Switzerland to test a vaccine against Covid in the form of a skin patch

British researchers have chosen a different approach for a new anti-Covid vaccine, which will be delivered by means of a skin patch.

We are now officially in the middle of the fifth wave, and the pandemic unfortunately continues to weigh heavily on Europe and even the world. But even if immunization coverage continues to increase, the question of the duration of immunity is still hotly debated. In an attempt to provide more guarantees at this level, an English company has just launched a clinical trial for a second generation vaccine; administered via a skin patch, it would offer longer immunity compared to current solutions.

These patches are based on a concept initiated in 2016 by Thomas Rademacher, professor of molecular medicine at University College London. It was he who had the idea to adapt to Covid a type of vaccine entirely based on a central player in the immune system: T lymphocytes. Once injected, gold particles coated with peptides contained in the patch allow to put these lymphocytes in working order; in essence, it amounts to recruiting them and ordering them to get rid of the infected cells.

This is the first time that a regulator has approved a clinical trial for a Covid vaccine whose sole objective is to generate a targeted T cell response in the absence of an antibody response, by directly targeting infected cells”, Explains Robin Cohen, spokesperson for the firm interviewed by the Guardian.

This is quite different from the messenger RNA vaccines produced by AstraZeneca / Oxford or Pfizer / BioNTech. These also induce a reaction on the side of the T lymphocytes, but to a lesser extent; they are based above all on a global immune response based on antibodies. This method is very effective in neutralizing SARS-Cov-2; but this requires maintaining this protection at a sufficient level, which implies booster shots.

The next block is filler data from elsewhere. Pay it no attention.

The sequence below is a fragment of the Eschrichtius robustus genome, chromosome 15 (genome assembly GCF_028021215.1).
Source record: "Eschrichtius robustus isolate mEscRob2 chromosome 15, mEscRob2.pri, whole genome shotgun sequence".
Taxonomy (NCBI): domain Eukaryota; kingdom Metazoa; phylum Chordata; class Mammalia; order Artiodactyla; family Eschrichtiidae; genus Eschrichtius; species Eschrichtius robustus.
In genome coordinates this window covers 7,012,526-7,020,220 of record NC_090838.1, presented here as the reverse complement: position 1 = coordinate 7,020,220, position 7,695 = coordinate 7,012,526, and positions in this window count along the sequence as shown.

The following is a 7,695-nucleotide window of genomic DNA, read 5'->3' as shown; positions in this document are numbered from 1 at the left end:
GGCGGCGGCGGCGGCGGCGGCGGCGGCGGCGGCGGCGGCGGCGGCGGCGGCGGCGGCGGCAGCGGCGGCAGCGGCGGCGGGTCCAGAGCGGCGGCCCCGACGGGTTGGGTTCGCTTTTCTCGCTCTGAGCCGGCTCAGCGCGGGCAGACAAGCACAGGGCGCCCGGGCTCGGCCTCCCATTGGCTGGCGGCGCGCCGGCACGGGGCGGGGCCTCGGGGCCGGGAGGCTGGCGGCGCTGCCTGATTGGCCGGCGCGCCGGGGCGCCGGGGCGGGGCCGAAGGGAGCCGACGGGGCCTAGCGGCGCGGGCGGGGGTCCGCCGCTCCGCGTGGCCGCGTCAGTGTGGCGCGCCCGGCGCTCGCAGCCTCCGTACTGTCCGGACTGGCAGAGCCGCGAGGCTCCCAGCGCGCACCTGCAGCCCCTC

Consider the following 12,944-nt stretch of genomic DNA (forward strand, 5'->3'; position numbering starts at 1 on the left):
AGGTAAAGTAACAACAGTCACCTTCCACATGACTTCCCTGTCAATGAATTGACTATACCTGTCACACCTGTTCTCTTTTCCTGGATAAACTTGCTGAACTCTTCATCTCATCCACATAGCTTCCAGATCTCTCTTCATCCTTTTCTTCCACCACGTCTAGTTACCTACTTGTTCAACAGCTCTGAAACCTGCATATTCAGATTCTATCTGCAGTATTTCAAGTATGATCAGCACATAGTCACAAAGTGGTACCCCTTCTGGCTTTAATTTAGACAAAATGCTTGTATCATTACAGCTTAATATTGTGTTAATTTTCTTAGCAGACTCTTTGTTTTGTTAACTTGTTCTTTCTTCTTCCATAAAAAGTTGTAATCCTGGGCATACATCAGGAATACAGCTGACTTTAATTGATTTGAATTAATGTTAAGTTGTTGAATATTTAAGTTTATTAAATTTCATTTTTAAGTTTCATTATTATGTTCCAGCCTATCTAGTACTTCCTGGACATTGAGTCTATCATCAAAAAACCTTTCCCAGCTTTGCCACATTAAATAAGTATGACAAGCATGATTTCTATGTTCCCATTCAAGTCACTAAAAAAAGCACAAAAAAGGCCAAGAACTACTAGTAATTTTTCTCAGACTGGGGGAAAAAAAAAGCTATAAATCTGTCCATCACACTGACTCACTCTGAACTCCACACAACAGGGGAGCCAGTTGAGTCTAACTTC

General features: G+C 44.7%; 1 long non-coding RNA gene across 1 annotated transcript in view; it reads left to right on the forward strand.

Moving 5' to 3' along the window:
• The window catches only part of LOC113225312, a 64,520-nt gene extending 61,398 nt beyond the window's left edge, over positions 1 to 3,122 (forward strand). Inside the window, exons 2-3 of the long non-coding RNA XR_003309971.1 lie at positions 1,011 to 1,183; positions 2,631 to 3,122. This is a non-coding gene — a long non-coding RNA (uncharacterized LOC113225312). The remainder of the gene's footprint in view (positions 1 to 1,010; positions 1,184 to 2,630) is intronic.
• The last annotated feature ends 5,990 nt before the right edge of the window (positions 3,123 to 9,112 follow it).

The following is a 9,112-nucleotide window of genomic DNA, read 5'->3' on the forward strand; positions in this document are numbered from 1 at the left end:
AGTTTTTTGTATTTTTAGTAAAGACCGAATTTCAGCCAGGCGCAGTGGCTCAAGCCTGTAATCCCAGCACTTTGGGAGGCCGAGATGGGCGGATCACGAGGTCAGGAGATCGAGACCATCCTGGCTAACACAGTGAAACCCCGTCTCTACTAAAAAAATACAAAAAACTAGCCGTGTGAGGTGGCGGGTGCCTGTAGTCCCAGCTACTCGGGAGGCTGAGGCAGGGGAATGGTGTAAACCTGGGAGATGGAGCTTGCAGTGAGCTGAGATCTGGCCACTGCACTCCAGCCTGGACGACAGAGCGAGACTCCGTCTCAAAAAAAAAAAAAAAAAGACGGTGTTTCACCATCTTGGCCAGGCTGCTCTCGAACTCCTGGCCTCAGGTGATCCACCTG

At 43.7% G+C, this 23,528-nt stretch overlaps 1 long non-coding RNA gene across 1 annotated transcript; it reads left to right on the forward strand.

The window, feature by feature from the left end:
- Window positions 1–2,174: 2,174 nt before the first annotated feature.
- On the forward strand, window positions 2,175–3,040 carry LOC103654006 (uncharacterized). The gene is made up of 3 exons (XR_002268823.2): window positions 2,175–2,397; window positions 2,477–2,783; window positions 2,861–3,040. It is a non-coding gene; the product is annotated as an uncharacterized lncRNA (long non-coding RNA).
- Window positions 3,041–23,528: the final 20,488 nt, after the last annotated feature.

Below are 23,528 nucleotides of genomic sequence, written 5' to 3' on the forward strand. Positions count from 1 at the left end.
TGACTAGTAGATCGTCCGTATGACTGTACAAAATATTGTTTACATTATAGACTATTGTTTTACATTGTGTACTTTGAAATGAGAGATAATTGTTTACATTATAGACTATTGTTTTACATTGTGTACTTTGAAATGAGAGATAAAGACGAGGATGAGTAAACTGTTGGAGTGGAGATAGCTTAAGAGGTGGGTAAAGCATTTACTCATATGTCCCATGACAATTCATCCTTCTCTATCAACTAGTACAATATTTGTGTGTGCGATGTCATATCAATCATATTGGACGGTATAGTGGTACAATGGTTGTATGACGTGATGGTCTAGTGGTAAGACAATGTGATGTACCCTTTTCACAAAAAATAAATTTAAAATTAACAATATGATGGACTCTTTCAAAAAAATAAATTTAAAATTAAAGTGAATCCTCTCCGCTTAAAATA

A supplement rather than a full-fledged vaccine?

The more aggressive solution proposed by this team would make it possible to obtain a much longer immunity, potentially of the order of ten years. But not all specialists are so categorical. Danny Altmann, professor of immunology at Imperial College London who was not involved in the study, doubts, for example, that this method will be sufficient on its own. But that does not mean that it would be devoid of interest.

Antibodies are very specific sentinels, and each type is only compatible with a specific target. This makes them very sensitive to mutations, which potentially limits their effectiveness on future variants. T cells, on the other hand, are much more versatile and could work on a larger set of targets. It could therefore be a good supplement, especially in cases of acute Covid.

Another advantage of this method: since it is a patch, it can be applied yourself without needing a professional for the injection. In addition, the vaccine could be stored in this form for three months at room temperature. A considerable logistical advantage, knowing that standard vaccines must be refrigerated.

This vaccine will be tested from next January in Lausanne, Switzerland. On the other hand, we will have to wait a little longer to see it arrive on the market. The clinical trial is expected to last approximately three years; if it is successful, we could therefore see the first anti-covid patches arriving around 2025.

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